I was prompted to start this blog after my life-long friend, Rick Baker, passed away. I began writing down some of our stories to share with other friends at his memorial and perhaps as a way to deal with his absence. Facebook, Twitter, Instagram etc. are terrible platforms for sharing these types of stories as far as I’m concerned, so here I am.
His memorial was held just yesterday and I showed a photo montage of photos taken over the nearly 45 years we knew each other. There was much stress over all of this as I had thousands of paper photos and slides to dig through to find pictures of Rick, then scan and restore with Photoshop, upload to an edit program and then organize the shots somehow.
The pressure was completely self-induced as I had always been the “official photographer” during all of our adventures and I wanted to share with everyone the depth of a life not lived from the sidelines in the best light.
It took weeks to dig through all the boxes and totes in my house to find the photos of Rick. The photographs weren’t very organized of course, there always seems to be something else with higher priority and you think you have all the time in the world to get to it. Death quickly brings everything back in focus and forces you to deal with it.
It was both heart warming and heart breaking to look at each picture and think back to the moment when the image was snapped. I would alternately scan the pictures, write a story as I was thinking about Rick in that particular situation and weep over the fact we would never be able to look at them together and tell more lies about our war stories.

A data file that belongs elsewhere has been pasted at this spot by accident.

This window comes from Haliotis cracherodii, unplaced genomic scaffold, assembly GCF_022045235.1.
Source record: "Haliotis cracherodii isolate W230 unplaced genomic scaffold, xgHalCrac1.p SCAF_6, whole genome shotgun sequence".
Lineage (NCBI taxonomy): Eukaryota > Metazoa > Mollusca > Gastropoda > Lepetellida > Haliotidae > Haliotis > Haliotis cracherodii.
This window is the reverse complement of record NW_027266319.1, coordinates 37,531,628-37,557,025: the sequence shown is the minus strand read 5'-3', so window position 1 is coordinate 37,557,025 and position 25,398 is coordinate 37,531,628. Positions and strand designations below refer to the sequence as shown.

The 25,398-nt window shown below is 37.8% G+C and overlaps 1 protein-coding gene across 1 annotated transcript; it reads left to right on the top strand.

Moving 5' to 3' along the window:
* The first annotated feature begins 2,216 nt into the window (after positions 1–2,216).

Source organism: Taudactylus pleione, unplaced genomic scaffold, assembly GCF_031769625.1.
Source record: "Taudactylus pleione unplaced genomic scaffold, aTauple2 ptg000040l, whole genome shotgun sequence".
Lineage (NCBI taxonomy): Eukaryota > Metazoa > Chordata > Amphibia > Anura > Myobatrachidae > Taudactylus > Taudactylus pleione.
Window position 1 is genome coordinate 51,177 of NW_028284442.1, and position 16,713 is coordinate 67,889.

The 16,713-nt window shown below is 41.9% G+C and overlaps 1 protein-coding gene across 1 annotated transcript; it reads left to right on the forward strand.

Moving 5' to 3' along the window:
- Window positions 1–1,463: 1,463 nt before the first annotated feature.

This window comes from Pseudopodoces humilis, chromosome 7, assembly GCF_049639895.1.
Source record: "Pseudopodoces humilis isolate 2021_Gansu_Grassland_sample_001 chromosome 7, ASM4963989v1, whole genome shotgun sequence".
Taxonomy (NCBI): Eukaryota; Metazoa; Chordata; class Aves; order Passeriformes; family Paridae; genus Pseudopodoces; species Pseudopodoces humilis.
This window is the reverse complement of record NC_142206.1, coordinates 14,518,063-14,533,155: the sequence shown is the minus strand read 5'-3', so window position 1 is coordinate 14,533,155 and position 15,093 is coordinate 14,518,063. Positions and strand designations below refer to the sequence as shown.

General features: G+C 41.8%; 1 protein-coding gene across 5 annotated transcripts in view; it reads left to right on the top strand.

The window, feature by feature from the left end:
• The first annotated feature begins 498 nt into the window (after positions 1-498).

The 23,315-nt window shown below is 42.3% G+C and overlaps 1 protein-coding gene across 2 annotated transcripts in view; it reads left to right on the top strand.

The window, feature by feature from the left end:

I will add other tales I do not want to forget over time, but for now I’ll start with some stories I experienced with Rick.
PS: The photo at the top is a bit ironic as Rick had purchased the camera from a friend at a “great deal”…I’m sure because the camera was hot. He took a roll or two but never really caught the photographer bug.
Good company in a journey makes the way seem shorter. — Izaak Walton
2 thoughts on “A Journey Begins”
I I am glad you have found a way to express and share memories. I am so sorry to hear about your friend’s death. I still struggle at times with surfing the emotions that come with the loss of friends and family.
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